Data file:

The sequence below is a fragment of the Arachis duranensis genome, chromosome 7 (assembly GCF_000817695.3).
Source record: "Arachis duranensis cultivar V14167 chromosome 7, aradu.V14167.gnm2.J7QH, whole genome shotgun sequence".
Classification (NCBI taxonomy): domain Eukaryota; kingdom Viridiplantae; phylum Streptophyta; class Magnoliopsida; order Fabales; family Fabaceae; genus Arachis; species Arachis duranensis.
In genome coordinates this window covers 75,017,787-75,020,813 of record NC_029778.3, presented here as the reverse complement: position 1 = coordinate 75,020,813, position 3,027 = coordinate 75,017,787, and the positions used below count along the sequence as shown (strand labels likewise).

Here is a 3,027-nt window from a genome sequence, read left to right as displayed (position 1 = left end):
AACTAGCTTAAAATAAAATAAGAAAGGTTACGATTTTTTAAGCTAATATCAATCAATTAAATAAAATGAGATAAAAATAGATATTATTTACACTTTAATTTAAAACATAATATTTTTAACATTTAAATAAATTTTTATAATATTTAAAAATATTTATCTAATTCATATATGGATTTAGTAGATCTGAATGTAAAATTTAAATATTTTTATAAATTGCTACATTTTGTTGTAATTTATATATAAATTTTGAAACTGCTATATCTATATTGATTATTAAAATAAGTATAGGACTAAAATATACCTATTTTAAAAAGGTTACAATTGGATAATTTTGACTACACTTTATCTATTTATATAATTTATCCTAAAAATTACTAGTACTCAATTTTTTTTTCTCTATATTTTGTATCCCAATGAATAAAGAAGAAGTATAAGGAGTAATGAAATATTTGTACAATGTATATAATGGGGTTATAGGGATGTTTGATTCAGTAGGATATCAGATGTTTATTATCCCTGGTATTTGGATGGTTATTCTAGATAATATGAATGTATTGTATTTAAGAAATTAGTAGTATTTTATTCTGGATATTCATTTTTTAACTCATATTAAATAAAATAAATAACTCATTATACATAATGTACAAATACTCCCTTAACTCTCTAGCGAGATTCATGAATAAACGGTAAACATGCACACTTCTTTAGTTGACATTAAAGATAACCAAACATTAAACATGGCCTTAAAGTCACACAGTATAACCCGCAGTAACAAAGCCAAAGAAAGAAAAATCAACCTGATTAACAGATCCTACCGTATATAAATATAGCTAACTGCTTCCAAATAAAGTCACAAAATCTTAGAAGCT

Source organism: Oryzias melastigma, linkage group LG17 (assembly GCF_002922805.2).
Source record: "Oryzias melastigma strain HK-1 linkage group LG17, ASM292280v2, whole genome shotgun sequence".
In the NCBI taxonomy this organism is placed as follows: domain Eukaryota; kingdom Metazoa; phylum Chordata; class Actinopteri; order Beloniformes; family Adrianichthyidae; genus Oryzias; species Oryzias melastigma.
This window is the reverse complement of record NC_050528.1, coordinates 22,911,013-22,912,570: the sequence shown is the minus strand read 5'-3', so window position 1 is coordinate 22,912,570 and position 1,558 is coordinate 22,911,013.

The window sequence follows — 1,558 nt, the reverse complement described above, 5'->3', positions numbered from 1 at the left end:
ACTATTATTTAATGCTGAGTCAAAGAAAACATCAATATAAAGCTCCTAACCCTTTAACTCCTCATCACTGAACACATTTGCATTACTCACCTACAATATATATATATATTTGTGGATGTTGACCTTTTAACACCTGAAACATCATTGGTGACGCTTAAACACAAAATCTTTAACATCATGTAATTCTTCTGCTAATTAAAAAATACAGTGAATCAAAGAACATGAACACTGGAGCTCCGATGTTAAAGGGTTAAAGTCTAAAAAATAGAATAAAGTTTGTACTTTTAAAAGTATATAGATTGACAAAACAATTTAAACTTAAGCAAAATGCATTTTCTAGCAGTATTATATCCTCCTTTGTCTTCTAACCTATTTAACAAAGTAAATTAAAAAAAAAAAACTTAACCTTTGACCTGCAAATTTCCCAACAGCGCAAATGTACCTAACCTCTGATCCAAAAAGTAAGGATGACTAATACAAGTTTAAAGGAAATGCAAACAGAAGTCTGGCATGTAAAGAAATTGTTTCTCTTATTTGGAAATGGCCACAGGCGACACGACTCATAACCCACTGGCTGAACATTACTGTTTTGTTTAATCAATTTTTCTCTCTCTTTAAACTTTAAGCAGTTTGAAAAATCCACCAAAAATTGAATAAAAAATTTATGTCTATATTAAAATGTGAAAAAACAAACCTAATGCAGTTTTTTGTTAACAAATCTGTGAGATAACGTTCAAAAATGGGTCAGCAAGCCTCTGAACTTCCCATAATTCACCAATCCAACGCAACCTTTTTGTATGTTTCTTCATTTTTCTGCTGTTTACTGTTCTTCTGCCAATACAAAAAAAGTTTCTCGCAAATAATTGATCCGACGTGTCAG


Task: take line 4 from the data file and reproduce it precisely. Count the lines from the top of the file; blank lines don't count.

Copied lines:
In genome coordinates this window covers 75,017,787-75,020,813 of record NC_029778.3, presented here as the reverse complement: position 1 = coordinate 75,020,813, position 3,027 = coordinate 75,017,787, and the positions used below count along the sequence as shown (strand labels likewise).